Annual Conference & INFO-EXPO Boston Convention & Exhibition Center June 14 -16, 2015

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Boston for Nature Lovers

Boston for Nature Lovers

by Leigh Montgomery, Past-President, SLA New England and Librarian, The Christian Science Monitor

Here are just a few suggestions on how to enjoy the wide range of nature and landscape experiences in Boston, based on how much time you’d like to spend.

If you have 1 – 2 hours or less:

The Boston HarborWalk – just a few blocks from the Convention Center you can access the HarborWalk in the South Boston Section.  Here is Boston’s Harbor; a natural harbor and estuary, and one of the reasons for the settlement of the city and development as a major shipping port, then and now.

It is also a major environmental success story.  The water was so dirty after three centuries of dumping and runoff that it triggered a court-ordered cleanup, as well the Standells’ 1966 garage punk-turned Red Sox anthem ‘Dirty Water.’  Depending on how much time you have, walk north / left toward the Fort Point Channel and the North End, or south/right to see more along the South Boston and Dorchester section.  Or just sit on the deck in front of the I.C.A. to enjoy the sea breezes, coastal birds, harbor traffic, and the revived waterfront.

Rose Kennedy Greenway – Boston’s newest green space can be enjoyed just walking less than a mile over Seaport Boulevard.  You can also take the MBTA Silver Line there.  Enjoy a variety of beautiful plants, trees, and an unusual carousel which features species of New England.  You can appreciate the most aesthetic benefit of the Big Dig construction project, which deconstructed a rusted double-deck bridge and put 8-10 lanes of I-93 underground.

If you have 2-3 hours to spend:

Boston Common is the oldest park in the United States, used for many public purposes from grazing livestock to military exercises during the American Revolution to public addresses and demonstrations.  There is plenty of wildlife to see, largely in terms of birds, dogs, squirrels and people.  There aren’t any frogs in the Frog Pond – it is concrete, with children splashing in the summer and skating in the winter.  But it is pleasant to walk by.

This is about a 1.5 mile walk from the Seaport / Convention Center or 20 minutes on the MBTA Silver Line.

The Boston Public Garden, bisected from the Common by Charles Street, which was almost developed at several points in its history.  It has over 100 varieties of trees, some from the 19th century.  Its gorgeous gardens are inspired by its Victorian-era stewardship, and include roses, tulips(said to be the first imported into the U.S.) and tropical plants.  Tread its many paths to see beeches, willows, elms, which are identified with signage, or enjoy these from the water if you take a Swan Boat ride.

Arlington Street is the beginning of Back Bay.  If you plan to venture into Back Back, try a stroll along the Commonwealth Avenue Mall, an elegant urban walk that is actually landfill; this was once a marshy inlet. In addition to trees and plants, there are nine monuments along this trail commemorating people and events in Boston area history. This is a link in the Emerald Necklace, the vision of preeminent landscape architect Frederick Law Olmsted, which comprises 1,200 acres in six parks over seven miles.

Charles River Esplanade – Cross Beacon Street at Arlington Street right outside the Public Garden to take the Arthur Fiedler Footbridge across Storrow Drive to the Esplanade.  Enjoy breezes from the Charles River and lots of sailboats.  The birds enjoy it too: there are many migratory waterfowl during the day, and night-herons fishing at night if you are there at dusk.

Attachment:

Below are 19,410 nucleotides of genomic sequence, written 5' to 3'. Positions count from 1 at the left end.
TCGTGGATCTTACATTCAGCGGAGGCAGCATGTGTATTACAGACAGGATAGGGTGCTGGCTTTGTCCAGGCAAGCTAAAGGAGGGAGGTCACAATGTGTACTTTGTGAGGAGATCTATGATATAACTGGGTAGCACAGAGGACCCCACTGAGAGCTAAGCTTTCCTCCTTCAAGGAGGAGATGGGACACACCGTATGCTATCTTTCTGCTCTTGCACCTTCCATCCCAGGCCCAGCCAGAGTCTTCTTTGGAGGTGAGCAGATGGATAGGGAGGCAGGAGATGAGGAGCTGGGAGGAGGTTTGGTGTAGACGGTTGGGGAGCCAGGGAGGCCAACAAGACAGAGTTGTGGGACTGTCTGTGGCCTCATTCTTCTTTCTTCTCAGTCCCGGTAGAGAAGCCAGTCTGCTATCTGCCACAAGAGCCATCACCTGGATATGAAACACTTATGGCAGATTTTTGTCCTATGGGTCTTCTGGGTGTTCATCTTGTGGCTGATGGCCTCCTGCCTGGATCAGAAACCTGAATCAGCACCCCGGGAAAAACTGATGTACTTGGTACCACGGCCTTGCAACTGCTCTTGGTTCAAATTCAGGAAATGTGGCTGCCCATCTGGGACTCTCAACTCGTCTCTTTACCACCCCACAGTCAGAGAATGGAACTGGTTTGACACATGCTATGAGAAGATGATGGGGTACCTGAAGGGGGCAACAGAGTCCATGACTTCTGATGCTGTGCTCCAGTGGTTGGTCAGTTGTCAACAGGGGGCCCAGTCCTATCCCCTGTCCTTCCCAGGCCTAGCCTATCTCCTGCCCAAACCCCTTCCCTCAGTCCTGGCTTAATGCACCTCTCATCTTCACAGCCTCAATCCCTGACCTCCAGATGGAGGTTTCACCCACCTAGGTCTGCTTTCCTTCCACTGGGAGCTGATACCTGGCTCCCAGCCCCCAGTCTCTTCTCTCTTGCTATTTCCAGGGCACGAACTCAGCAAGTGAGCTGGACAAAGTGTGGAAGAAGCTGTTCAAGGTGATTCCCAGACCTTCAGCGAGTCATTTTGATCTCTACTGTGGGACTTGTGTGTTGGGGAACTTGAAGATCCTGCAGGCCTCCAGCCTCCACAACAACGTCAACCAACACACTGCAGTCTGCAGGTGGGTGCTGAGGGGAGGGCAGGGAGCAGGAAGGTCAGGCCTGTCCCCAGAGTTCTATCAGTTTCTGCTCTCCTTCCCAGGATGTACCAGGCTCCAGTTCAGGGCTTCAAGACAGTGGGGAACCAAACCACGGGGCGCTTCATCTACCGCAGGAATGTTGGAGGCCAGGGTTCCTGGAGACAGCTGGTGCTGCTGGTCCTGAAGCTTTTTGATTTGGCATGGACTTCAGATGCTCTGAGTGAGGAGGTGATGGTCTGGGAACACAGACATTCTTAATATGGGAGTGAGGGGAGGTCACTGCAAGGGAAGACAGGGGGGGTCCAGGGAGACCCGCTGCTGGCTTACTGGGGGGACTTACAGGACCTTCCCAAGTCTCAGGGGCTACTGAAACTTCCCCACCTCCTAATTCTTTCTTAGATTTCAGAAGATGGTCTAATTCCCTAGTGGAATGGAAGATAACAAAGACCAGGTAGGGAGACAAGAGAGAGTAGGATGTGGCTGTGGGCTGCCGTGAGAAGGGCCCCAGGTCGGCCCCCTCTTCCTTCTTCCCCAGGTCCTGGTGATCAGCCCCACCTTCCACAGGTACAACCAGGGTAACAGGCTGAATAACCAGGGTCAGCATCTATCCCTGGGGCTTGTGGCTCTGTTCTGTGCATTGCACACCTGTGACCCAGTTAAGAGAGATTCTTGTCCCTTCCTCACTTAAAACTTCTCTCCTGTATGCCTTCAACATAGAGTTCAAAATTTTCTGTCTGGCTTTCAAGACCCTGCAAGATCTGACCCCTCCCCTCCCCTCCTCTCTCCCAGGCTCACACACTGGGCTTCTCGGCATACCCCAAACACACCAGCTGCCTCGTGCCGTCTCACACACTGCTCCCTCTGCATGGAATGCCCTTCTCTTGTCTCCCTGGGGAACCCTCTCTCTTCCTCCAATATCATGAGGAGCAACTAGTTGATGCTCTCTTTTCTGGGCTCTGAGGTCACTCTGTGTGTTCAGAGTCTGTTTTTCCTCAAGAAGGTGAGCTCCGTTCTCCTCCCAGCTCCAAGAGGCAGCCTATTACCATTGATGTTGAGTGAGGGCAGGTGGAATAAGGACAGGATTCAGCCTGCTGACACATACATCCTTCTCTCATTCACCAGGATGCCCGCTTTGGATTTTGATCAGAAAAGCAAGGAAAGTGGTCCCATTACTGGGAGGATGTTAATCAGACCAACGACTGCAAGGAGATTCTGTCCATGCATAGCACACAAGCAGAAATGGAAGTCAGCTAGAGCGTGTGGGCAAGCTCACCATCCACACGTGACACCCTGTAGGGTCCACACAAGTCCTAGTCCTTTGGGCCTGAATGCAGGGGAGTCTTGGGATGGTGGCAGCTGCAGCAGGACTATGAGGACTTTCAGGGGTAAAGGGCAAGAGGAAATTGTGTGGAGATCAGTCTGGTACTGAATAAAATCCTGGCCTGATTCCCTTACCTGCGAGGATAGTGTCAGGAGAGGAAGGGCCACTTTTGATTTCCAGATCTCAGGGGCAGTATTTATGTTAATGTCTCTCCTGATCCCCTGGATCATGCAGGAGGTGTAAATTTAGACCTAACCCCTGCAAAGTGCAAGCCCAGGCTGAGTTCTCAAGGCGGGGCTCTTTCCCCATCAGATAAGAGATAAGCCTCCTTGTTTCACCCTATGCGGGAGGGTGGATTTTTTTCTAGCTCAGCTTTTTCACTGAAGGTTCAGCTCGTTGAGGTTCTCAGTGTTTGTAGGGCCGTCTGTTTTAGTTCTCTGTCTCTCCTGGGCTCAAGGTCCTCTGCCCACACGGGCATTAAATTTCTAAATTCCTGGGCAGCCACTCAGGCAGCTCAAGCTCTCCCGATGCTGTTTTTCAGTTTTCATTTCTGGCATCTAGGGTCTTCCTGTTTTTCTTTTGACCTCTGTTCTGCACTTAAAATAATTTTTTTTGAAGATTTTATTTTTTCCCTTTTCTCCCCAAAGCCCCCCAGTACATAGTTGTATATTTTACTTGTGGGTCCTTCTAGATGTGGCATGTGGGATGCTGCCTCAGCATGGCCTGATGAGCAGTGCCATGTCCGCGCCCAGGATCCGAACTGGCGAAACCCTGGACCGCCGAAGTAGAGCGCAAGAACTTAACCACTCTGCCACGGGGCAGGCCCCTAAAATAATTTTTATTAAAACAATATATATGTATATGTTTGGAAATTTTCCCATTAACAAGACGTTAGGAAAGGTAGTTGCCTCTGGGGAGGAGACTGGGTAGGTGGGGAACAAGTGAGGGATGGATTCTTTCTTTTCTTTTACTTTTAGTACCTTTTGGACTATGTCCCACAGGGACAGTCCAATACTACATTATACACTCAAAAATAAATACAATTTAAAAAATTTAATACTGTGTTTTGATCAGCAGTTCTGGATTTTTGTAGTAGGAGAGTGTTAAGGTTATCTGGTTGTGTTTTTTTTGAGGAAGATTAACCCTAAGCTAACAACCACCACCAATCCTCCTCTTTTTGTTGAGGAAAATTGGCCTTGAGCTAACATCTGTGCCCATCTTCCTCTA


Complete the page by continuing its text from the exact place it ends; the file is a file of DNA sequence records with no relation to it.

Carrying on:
If you have more than 3 hours to spend:

Arnold Arboretum of Harvard University in the Boston neighborhood of Jamaica Plain. Vast collection of trees from all over the world, from miniature bonsais to a Redwood. 187 species of birds have been observed here. Take the MBTA Orange Line to Forest Hills and follow the signs for the Arboretum.

Boston Harbor Islands National and State Park

Enjoy a special part of Boston; its 32-island park. The larger islands are a 30-45-minute ferry ride from the waterfront where you can enjoy a hike or a picnic, and appreciate the history of the city and its ecology, and leave every two hours.  The ferry departs every two hours and is on a spring schedule until June 20; the islands of Georges and Spectacle Islands are the two that are open in advance of that date.  Georges is the largest and visitors can explore structures from the Civil War, dominated by Fort Warren, a P.O.W. prison.  There is no fee for the park, though the round-trip ferry tickets are $17.  There are often ferry discounts in some of the Boston papers and promotional materials.

Directions: Take the HarborWalk if you have a few extra minutes, or the Seaport Blvd, or the MBTA Blue Line to the Aquarium stop.  The Boston Harbor Ferry leaves from Long Wharf.

Fort Point Pier

Attention kayakers: Boston is apparently the only major metropolitan area with a public canoe/kayak/SUP launch that also has parking, so if you have brought your own kayak and vehicle, you can put in right there.  Explore the 32 Boston Harbor islands at your leisure, and watch for harbor seals!

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Boston for Runners

Boston for Runners

Post was written by Angela Kelly, Research Analyst at Bain Capital

The following is a guide for running in Boston.

Sites to see for running enthusiasts

  • Boston Marathon Finish Line (Copley Square at the intersection of Boylston St & Clarendon St)
  • Visit the Niketown Store in the Back Bay area@ 200 Newbury St.
  • Boston Athletic Association (BAA) Museum (Mon-Fri 9-5pm by appointment)
    • 185 Dartmouth Street, 6th Floor, Boston, MA, 02116, 617-236-1652

To get to any of these sites via public transportation, take any Green line to Copley Station or Orange Line to Back Bay Station.